Young: Incubation is performed by the female alone, and is said to last about 14 days. Probably the young remain in the nest for about 2 weeks, where they are fed by both parents. Mrs. Wheelock (1904) writes: “Oriole nestlings in general are proverbial cry-babies, and Scott Orioles are no exception. Insects of all sorts in all stages of development, fruit, and berries are served to them in such quick succession as to leave small time for the parent to hunt any for himself. At first the feeding is by regurgitation, but on the fourth or fifth day this method gives place to the more commonly observed one.” She says that a second brood is reared in a new nest in another tree.

Plumages: In juvenal plumage, according to Brewster (1902), “both sexes resemble the plain olive phase of the adult female, from which they differ only in having the upper parts browner, the light edging on the wing coverts and secondaries much broader and more or less tinged with yellowish.” Chapman (1923b) says: “Nestling birds of both sexes are olive-green above, yellower below, with no trace of black. At the postjuvenal (first fall molt) the male usually acquires a black throat and the back is more or less streaked. These markings, particularly above, are more or less fringed with grayish and olive, and are not fully revealed until, with the advancing new year, the feathers become worn and we have the first breeding plumage.” In his plate illustrating this plumage, the wide black throat patch extends upward to include the sides of the head and the forehead; the crown, hindneck, back, and lesser wing coverts are olive, spotted or streaked (on the back) with black. This plumage was evidently acquired by a partial postjuvenal molt involving all the contour plumage and the wing coverts, but not the rest of the wings nor the tail. The molt occurs in late July and August. There is apparently no prenuptial molt of consequence .

At the first postnuptial molt, the next summer, which is complete there is a decided advance toward maturity, but at least another year is required to assume the fully adult livery. During the spring migration in Arizona, Swartli (1904) secured a number of specimens of males in every stage of plumage, from those indistinguishable from the more highly colored females to those in fully adult plumage, all of which he describes in more or less detail .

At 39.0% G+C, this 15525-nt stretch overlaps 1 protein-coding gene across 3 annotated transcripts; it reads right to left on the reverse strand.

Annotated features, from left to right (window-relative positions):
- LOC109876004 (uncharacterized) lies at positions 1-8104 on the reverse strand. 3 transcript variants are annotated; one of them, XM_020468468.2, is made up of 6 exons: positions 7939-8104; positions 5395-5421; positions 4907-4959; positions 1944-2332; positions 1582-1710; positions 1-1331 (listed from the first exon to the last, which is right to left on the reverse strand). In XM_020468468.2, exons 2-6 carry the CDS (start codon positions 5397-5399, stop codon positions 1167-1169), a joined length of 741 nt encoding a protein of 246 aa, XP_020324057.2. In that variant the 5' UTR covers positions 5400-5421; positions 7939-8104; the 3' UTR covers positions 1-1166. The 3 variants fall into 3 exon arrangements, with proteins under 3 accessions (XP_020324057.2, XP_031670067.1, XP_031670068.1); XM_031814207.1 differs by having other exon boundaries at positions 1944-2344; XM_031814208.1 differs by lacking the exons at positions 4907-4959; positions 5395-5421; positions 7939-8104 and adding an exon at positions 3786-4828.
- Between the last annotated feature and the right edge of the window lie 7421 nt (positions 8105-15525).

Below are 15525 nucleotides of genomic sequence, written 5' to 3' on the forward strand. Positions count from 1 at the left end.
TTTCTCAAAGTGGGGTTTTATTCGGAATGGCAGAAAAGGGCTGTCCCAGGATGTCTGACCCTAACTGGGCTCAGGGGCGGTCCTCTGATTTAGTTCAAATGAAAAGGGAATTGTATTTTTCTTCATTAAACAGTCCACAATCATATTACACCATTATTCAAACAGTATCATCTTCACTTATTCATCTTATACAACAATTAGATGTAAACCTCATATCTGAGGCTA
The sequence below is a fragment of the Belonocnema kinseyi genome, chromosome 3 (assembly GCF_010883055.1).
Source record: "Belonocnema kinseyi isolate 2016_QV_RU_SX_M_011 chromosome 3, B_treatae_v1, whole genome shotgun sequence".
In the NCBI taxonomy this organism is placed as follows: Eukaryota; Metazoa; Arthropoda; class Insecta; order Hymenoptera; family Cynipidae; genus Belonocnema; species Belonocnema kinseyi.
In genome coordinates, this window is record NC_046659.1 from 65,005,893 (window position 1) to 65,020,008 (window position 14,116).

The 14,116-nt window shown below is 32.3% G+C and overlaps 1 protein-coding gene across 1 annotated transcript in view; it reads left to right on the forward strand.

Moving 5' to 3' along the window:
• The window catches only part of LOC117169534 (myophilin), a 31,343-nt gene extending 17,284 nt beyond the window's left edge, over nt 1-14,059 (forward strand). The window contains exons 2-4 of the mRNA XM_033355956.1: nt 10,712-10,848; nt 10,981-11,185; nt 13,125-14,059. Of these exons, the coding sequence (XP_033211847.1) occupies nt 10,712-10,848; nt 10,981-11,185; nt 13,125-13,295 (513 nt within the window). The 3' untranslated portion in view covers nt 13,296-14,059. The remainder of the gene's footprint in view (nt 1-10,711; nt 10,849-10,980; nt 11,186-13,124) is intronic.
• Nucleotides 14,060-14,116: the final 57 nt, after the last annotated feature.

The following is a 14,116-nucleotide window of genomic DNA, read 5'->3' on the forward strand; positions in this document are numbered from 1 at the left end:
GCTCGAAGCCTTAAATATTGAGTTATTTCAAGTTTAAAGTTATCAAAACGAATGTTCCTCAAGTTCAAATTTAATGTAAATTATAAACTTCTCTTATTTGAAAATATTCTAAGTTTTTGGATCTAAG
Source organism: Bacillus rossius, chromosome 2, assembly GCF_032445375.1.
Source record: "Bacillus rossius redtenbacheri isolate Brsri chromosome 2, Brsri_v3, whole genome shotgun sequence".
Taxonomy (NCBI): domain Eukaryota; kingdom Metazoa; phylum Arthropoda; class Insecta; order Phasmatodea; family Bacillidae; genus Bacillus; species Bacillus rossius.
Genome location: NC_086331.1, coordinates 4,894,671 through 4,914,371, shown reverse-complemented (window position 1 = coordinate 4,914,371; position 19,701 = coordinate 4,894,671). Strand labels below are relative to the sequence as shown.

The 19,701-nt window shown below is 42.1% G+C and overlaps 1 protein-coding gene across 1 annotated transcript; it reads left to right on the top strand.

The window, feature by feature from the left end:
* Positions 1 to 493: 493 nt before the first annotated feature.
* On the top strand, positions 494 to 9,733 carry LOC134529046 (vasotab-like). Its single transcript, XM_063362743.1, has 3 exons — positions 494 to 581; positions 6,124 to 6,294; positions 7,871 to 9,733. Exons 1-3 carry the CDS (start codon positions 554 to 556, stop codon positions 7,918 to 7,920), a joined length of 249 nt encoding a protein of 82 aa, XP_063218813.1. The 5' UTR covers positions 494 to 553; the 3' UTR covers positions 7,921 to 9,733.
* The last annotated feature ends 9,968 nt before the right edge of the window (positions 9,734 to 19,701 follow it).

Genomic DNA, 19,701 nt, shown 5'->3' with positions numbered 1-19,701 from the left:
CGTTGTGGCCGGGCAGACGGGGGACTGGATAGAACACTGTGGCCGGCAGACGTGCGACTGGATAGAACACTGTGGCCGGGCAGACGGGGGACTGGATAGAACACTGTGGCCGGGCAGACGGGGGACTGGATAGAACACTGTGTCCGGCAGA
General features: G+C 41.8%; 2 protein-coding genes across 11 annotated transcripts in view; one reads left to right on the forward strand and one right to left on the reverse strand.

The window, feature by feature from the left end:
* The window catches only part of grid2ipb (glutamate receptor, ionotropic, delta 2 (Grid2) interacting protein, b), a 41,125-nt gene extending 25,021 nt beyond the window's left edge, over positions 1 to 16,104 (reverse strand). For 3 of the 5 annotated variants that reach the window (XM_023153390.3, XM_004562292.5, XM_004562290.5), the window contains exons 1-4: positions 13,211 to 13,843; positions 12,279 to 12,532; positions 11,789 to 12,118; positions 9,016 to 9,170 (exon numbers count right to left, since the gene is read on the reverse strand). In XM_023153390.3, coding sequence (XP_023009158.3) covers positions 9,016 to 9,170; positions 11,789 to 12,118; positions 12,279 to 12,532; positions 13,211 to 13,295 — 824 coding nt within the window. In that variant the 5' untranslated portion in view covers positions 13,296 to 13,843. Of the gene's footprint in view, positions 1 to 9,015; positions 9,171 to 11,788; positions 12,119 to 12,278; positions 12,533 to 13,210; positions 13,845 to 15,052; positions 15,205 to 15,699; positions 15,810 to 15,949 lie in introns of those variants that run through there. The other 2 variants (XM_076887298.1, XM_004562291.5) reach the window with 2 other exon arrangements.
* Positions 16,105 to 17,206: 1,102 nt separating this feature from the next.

The molts and plumages in the female are similar in sequence to those of the male, usually without much visible change, but some young birds acquire a little black on the throat at the postjuvenal molt, and some adult females have as much black on the throat as young males.

Food: Like other orioles, Scott’s must feed Largely on insects and their larvae, but there is considerable evidence that it eats some fruit and consumes the nectar from flowers, as some other orioles are known to do. Mrs. Kate Stephens (1906) says: “In front of our sitting room window and six feet distant are several aloes of a small species, bearing panicles of tubular orange flowers on stems about three feet high. In the latter part of April a male Scott oriole (Icterus panserum) alighted many times on these stems, most frequently mornings. He would thrust his bill deeply into the blossoms and appeared to suck the nectar. * * * I got the impression that he did not gather any insects.”

Bendire (1895) writes: “Their food consists mainly of grasshoppers, small beetles, caterpillars, butterflies, larvae, etc., as well as of berries and fruits. * * * I have seen them eating the ripe fig-like fruit of the giant cactus.”

Grinnell (1910) says that an “apricot orchard near Fairmont was freely patronized by the Scott Orioles from the neighboring yuccas. Two shot there had their gullets distended and faces smeared with apricot pulp.” And Frank Stephens (1903) found them “feeding on figs and peaches in the orchard” at Beale Spring .

A. W. Anthony (1894) writes: “In January, 1894, I found this Oriole wintering in the foothills just east of San Quintin, Lower California, and feeding extensively, if not altogether on the ripe fruit of the ‘pitahaya’ cactus (Gereus gunnosus). This fruit is about the size and shape of a small orange, bright scarlet when ripe. The flesh is similar to that of a ripe watermelon but much darker with an abundance of very small dark seeds. In flavor it is not unlike raspberries, but rather acid. Unless the fruit is abundant it is almost impossible to find any that has not been torn open and the inside eaten by the birds.”

Swarth (1904) says that “in feeding they sit quietly on the limbs prying and peering into such buds as are within reach, any necessary change of position being accomplished by clamoring along the branches with hardly any fluttering of the wings; and as their plumage, though bright, harmonizes exceedingly well with the surrounding foliage, they could be easily overlooked were it not for the loud notes to which the males give utterance at frequent interval.”